High-speed rail from L.A. to Bay Area wins final environmental approval

Bonds

California’s controversial high-speed rail project cleared a major milestone Thursday when the authority overseeing the project approved final environmental clearance for the final, and possibly the most challenging, segment of the route.

The California High-Speed Rail Authority’s approval of a Final Environmental Impact Report/Environmental Impact Statement during a two-day meeting last week marked the last environmental clearance needed to clear the full 463-mile route between downtown San Francisco and downtown Los Angeles. The HSR authority is project sponsor and lead agency under California and federal environmental laws.

The 38-mile segment, between Palmdale and Burbank, covers some of the most difficult terrain of the entire project. It requires 30 miles of tunneling, including 28 miles through mountains, according to the authority. Trains will be underground through much of the Angeles National Forest and the San Gabriel Mountains National Monument, the authority said. The price tag is estimated at $28.6 billion, a 27% increase over 2018 estimates, according to board materials. Funding has yet to be identified.

The total cost of the nation’s only publicly-funded high-speed rail project is now estimated at $128 billion, and faces major funding gaps. The full route’s shortfall is as high as $99 billion, and the initial Merced to Bakersfield segment, with an estimated $35 billion price tag, faces a potential $7 billion gap, according to the watchdog California High-Speed Rail Peer Review Group.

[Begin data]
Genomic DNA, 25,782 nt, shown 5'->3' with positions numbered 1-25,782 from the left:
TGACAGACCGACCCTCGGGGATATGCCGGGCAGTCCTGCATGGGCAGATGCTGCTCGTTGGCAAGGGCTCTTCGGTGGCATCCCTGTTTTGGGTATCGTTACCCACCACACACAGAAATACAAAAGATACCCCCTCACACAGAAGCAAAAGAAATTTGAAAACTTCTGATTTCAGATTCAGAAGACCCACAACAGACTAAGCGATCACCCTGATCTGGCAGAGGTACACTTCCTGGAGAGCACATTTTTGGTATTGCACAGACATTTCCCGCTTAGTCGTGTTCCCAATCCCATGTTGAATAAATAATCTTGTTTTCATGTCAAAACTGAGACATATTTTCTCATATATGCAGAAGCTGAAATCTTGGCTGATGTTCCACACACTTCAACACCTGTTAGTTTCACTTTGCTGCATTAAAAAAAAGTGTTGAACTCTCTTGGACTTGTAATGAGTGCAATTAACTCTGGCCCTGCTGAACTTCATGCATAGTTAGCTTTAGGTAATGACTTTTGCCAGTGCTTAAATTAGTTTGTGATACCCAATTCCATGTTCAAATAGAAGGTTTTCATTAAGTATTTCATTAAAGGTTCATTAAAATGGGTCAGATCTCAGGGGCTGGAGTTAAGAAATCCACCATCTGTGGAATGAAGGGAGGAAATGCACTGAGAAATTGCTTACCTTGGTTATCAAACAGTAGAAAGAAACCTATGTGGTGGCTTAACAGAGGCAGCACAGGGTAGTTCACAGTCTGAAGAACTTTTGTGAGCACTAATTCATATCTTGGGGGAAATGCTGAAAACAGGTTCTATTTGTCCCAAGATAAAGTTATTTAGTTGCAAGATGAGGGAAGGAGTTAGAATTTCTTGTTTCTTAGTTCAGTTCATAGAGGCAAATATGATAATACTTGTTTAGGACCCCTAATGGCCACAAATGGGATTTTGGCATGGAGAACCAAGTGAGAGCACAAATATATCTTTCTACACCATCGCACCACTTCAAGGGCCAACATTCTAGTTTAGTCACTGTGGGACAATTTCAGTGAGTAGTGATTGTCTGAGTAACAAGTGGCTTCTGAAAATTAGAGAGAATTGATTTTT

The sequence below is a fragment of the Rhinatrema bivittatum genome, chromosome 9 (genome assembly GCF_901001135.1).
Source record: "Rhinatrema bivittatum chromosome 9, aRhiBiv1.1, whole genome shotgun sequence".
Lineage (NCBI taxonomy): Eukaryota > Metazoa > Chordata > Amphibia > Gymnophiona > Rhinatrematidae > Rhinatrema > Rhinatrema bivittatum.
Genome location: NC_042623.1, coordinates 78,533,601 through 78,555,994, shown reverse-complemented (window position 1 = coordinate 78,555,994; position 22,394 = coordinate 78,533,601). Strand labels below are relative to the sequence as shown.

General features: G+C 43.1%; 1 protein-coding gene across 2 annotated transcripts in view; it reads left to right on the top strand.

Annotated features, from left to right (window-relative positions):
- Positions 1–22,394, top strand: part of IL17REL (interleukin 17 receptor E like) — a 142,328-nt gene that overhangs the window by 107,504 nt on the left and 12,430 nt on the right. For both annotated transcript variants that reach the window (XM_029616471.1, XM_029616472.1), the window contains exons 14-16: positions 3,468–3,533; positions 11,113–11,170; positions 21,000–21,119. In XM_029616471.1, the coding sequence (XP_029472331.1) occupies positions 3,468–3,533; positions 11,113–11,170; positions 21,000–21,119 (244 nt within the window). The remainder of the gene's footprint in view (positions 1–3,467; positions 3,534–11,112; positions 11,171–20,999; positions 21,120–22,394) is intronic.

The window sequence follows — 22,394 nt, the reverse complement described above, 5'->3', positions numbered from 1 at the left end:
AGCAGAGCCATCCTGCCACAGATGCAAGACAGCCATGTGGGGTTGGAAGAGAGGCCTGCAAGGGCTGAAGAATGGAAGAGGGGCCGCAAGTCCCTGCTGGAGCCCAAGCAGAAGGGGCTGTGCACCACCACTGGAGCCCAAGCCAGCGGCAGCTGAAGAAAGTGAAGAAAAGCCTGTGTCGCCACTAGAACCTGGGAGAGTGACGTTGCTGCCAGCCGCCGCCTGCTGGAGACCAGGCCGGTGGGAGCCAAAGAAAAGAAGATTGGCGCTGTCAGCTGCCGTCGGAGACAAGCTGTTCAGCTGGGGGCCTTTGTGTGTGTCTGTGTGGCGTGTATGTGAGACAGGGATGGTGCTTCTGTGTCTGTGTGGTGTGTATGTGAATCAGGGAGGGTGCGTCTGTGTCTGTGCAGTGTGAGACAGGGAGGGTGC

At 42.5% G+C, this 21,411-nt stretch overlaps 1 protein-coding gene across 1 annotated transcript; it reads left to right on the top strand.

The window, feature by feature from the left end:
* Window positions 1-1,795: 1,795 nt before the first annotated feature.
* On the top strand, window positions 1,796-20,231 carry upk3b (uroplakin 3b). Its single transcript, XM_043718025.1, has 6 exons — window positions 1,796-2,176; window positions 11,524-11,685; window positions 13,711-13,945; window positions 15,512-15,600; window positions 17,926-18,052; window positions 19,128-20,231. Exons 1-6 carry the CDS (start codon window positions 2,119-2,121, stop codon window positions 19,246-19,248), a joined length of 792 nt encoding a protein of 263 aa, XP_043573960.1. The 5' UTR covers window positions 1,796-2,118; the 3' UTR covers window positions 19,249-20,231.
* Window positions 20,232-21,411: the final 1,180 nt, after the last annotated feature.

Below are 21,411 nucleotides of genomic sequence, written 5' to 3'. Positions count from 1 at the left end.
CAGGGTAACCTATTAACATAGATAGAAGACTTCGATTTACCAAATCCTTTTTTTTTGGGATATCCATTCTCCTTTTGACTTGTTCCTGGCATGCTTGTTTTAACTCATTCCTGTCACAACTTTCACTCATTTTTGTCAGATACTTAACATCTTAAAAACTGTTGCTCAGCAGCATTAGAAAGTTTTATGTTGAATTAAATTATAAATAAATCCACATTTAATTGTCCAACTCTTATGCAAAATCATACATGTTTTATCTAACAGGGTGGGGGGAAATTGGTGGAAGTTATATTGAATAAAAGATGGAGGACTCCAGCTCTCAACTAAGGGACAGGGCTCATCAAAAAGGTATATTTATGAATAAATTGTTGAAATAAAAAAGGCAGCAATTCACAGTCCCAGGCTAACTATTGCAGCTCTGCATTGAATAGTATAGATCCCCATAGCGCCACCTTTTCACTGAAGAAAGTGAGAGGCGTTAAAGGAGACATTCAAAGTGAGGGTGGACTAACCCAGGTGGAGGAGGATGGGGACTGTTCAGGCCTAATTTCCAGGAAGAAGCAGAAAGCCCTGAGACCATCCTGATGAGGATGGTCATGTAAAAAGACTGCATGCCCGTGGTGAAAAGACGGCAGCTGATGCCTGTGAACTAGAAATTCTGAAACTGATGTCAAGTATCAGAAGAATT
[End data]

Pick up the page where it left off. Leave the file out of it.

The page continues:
The project was initially funded in 2008 with a $9.9 billion bond issue to help fund what was then envisioned as a $33 billion system between San Francisco and San Diego.

Construction is underway at the Ventura Street underpass for California’s high-speed train.

California High Speed Rail Authority

The authority in May applied for a $450 million federal Consolidated Rail Infrastructure and Safety Improvements grant that would advance an 8-mile extension of the initial Central Valley segment. In December, the Biden administration awarded the authority a $3.1 billion federal grant, part of the Infrastructure Investment and Jobs Act, which provides around $70 billion for high-speed rail projects around the country. The project also won money from the Federal Railroad Administration.

The project has long raised the ire of state and national Republicans and other critics, who contend it’s a waste of money and will never be finished. In May, a pair of top congressional Republicans launched an investigation into the $3.1 billion federal grant.

At a June 27 hearing before the House Transportation and Infrastructure Committee, Republicans questioned Transportation Secretary Pete Buttigieg about the administration’s support for the project.

“Are you capable of recognizing a hopeless boondoggle?” asked Rep. John Duarte, R-Calif.

“I’ve seen a lot of the most compelling and ambitious human projects characterized as hopeless boondoggles during the time that they were taking shape,” Buttigieg said. “I’m not surprised for a project that represents the first movement in the United States of America toward this kind of technology that it has proven to represent a lot of challenges for those first movers.”

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